The question this time was regarding the situation of what to do when there are too many choices and no idea of a starting point. This generally happens when people do not know how to fully use the equipment they have. I know because I have more equipment than I know how to use at this time. I am currently in the process of learning how to use about three synths and that is enough to get a surprising amount of variation in my music.
Ideally, you should learn how to use each piece of gear before you buy another piece of gear. This is often not the case and many a musician will complain of Gear Acquirement Syndrome - GAS! I believe the root of GAS is really lack of discipline in learning how to use the equipment you have. To put it bluntly, laziness. The effect of this lack of discipline is making music that is not up to your expectations and when that happens, people often look at other people's gear thinking that their equipment might allow you to make the music you want to be able to make.
This brings us, you the reader, and me, the writer, to the point of asking the question of what to do next? Read on, "salvation lies within" (a little quote from one of my favourite movies, The Shawshank Redemption).
Try paring it down to three synths and see what you can do. If you do not have room, store the rest in a closet or somewhere safe. Once you think you have working those three synths down, push your creative boundaries or set some limitations so you can make some new stuff. At that point, you have to imagine that you are still limited to those three synths. Resist the urge to bring another synth back into the mix. By the way, learning those three synths means learning how to use each synth in its entirety, not just making one patch and how to use that sound in one song.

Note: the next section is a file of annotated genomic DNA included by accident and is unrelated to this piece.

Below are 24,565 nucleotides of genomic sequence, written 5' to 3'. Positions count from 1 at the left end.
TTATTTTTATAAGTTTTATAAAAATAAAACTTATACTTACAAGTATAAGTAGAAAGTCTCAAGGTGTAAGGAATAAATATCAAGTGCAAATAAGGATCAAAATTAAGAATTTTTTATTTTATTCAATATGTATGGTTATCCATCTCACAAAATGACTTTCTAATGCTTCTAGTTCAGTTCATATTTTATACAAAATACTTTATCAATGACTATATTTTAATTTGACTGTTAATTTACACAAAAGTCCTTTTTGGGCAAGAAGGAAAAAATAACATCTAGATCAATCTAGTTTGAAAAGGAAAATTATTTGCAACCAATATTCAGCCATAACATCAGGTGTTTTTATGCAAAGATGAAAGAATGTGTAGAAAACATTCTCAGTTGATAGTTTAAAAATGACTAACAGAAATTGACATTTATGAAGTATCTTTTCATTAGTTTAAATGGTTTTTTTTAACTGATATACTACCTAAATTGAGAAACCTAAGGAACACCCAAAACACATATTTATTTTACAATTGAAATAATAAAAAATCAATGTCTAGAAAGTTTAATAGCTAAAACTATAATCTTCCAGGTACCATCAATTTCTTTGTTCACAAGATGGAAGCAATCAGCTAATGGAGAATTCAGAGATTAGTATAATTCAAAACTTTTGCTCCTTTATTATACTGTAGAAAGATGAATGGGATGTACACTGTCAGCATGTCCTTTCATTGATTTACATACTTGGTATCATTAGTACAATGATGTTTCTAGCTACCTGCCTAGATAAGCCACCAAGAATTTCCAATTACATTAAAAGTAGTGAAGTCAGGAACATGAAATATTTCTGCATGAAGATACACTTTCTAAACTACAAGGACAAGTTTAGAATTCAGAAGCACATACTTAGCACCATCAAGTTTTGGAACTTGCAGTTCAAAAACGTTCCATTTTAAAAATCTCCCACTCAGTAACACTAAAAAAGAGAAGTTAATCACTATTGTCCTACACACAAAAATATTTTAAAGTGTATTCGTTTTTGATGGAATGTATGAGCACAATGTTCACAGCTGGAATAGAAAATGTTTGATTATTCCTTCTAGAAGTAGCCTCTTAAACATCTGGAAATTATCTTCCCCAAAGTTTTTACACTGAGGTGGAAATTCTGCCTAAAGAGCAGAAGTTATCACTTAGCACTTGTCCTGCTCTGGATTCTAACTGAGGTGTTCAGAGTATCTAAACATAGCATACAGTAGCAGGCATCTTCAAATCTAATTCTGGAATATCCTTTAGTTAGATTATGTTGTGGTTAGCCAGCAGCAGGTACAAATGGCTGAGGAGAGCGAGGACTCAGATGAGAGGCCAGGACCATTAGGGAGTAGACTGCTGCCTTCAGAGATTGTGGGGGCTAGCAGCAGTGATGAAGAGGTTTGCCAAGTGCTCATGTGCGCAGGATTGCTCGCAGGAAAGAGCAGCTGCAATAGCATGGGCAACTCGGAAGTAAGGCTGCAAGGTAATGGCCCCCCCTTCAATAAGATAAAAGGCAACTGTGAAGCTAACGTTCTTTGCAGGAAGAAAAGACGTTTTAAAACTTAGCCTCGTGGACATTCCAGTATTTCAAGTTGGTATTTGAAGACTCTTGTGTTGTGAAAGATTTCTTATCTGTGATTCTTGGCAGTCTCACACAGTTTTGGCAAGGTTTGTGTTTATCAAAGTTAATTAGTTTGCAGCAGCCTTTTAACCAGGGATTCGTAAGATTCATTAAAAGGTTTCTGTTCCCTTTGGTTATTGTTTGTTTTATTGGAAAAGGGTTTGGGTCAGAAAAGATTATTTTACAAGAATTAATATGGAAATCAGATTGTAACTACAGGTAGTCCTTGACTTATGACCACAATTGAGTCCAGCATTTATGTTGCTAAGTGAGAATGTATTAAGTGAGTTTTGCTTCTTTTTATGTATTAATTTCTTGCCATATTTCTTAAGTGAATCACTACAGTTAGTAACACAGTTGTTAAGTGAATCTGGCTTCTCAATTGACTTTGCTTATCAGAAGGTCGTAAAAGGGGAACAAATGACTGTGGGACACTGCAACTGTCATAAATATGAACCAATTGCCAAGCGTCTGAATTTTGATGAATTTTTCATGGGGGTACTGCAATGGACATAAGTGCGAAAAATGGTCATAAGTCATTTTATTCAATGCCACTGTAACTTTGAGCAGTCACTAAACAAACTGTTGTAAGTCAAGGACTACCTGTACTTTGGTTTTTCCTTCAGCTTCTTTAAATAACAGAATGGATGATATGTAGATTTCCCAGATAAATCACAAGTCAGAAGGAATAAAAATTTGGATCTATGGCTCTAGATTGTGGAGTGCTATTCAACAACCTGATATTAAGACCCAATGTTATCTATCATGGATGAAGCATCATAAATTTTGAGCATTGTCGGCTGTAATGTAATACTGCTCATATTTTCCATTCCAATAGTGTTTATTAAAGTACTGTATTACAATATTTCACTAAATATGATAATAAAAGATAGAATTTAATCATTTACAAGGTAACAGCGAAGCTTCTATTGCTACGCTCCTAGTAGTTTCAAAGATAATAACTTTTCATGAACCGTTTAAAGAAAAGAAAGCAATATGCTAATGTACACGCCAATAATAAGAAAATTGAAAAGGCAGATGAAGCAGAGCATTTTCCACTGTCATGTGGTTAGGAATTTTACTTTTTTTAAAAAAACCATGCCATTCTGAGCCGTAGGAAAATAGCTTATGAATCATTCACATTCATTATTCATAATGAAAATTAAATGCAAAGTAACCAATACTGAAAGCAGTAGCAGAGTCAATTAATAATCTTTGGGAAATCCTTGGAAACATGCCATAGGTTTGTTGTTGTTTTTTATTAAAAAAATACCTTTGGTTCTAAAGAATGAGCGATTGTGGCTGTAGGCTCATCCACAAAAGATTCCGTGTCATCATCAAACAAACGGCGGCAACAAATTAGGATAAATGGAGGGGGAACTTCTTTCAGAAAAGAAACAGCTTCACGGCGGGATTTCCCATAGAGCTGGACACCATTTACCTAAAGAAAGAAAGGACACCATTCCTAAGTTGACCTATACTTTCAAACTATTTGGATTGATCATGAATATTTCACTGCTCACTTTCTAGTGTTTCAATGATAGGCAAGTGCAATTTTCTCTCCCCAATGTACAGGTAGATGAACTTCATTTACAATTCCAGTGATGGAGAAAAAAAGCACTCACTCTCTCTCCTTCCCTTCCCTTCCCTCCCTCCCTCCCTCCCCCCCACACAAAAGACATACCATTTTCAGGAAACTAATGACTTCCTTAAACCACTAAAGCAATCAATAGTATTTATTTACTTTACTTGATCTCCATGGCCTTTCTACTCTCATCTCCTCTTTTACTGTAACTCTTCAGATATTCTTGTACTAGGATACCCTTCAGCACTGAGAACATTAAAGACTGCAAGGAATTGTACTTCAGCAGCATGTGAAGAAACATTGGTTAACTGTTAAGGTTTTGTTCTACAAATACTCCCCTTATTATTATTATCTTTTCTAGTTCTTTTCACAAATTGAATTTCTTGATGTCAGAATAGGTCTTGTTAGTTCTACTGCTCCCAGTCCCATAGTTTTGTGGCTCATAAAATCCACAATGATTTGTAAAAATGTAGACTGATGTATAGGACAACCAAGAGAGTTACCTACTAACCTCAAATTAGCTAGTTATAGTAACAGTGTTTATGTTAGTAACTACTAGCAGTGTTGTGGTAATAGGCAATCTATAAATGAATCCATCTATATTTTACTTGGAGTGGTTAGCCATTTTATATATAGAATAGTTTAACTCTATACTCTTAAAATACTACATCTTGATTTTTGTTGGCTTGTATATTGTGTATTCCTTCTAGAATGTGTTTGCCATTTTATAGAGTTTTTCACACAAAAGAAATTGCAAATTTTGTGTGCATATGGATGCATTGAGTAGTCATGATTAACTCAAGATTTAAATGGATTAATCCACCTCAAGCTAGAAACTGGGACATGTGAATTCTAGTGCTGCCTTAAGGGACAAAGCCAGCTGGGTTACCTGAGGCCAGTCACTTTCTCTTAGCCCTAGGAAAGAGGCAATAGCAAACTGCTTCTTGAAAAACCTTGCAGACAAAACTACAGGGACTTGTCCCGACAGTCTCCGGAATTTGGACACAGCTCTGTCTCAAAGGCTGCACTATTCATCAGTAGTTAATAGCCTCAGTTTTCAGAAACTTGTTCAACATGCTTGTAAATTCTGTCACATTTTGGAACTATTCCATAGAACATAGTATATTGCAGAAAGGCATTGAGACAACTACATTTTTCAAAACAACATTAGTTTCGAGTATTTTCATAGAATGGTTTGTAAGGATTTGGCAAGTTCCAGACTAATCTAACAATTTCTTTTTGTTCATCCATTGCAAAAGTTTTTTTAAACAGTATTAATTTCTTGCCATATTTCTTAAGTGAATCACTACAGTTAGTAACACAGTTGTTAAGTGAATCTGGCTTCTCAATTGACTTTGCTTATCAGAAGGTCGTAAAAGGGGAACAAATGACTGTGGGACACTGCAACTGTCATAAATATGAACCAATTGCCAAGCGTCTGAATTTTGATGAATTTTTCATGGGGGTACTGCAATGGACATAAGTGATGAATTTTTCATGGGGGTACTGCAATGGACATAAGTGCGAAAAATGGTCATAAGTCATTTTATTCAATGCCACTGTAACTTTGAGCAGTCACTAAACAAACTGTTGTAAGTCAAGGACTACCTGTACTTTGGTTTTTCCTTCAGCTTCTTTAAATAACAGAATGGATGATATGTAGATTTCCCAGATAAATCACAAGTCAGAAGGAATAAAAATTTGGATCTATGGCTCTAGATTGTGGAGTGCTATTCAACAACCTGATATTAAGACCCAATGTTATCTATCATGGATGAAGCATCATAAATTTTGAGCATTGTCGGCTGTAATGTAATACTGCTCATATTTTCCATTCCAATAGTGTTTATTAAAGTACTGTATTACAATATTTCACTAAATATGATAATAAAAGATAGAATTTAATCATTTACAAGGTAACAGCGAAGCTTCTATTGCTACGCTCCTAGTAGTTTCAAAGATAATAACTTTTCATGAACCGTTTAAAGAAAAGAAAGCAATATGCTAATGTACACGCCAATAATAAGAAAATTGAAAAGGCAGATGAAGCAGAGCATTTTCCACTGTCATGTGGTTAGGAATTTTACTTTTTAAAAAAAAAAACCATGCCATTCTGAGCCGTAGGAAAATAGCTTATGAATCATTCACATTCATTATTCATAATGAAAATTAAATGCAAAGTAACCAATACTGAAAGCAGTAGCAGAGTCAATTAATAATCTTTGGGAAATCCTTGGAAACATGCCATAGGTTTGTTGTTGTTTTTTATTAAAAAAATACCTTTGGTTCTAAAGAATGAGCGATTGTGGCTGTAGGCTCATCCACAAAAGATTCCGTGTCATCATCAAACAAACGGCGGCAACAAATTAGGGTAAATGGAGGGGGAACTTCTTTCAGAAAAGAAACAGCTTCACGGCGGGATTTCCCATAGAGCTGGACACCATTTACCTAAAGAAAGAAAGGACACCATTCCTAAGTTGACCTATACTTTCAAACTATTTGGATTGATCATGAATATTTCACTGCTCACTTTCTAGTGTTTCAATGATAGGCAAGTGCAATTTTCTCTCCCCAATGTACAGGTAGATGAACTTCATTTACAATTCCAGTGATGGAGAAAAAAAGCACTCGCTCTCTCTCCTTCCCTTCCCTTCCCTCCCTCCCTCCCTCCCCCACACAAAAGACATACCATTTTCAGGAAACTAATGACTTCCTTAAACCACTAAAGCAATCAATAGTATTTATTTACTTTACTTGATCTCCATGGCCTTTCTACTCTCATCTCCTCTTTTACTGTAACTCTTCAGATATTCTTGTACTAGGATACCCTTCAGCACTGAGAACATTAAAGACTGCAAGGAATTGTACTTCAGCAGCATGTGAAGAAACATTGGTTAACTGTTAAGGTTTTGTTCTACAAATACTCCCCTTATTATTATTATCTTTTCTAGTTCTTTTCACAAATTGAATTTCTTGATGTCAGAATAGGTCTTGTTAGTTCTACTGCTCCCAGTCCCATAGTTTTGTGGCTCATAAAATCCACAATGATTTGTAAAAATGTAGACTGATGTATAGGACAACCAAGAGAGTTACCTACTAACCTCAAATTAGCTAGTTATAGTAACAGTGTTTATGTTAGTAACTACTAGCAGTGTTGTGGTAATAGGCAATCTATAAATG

You might need to learn about subtractive synthesis in general. Or, maybe your synth is an FM synth. Maybe you have a sampler or it is a sequencer you are trying to use. So, yes, learn your synths in general, but all the other equipment needs to be learned as well. Effects pedals and guitars also fall into the range of your equipment so it does not have to be just your synths.
Once you can focus on your work to get beyond the idea that you have too many choices by making yourself accomplish the work with those three synths, add another synth. The end goal is to be able to form a basic idea and build it up.
Three synths is just a creative limitation. You might have read how some bands will give themselves creative limitations for an album. It helps you to limit your choices and be creative within that framework.
Once you create enough, you will understand how to use all that you have and not be bogged down by choices. This is a truth and essentially masters do it in all arts and sciences. People work with their tools so much that they understand how to use everything.
The image I have in mind as I write this is the YouTube videos on Junkie XL's channel. Have a look at his Studio Time series where he shows different synths that he uses. If you gave all that stuff to a noob they would have no idea where to start unless they picked just one thing. Yet he uses it all and he knows what each thing can do. I also imagine that he can make very new sounds using all of the equipment.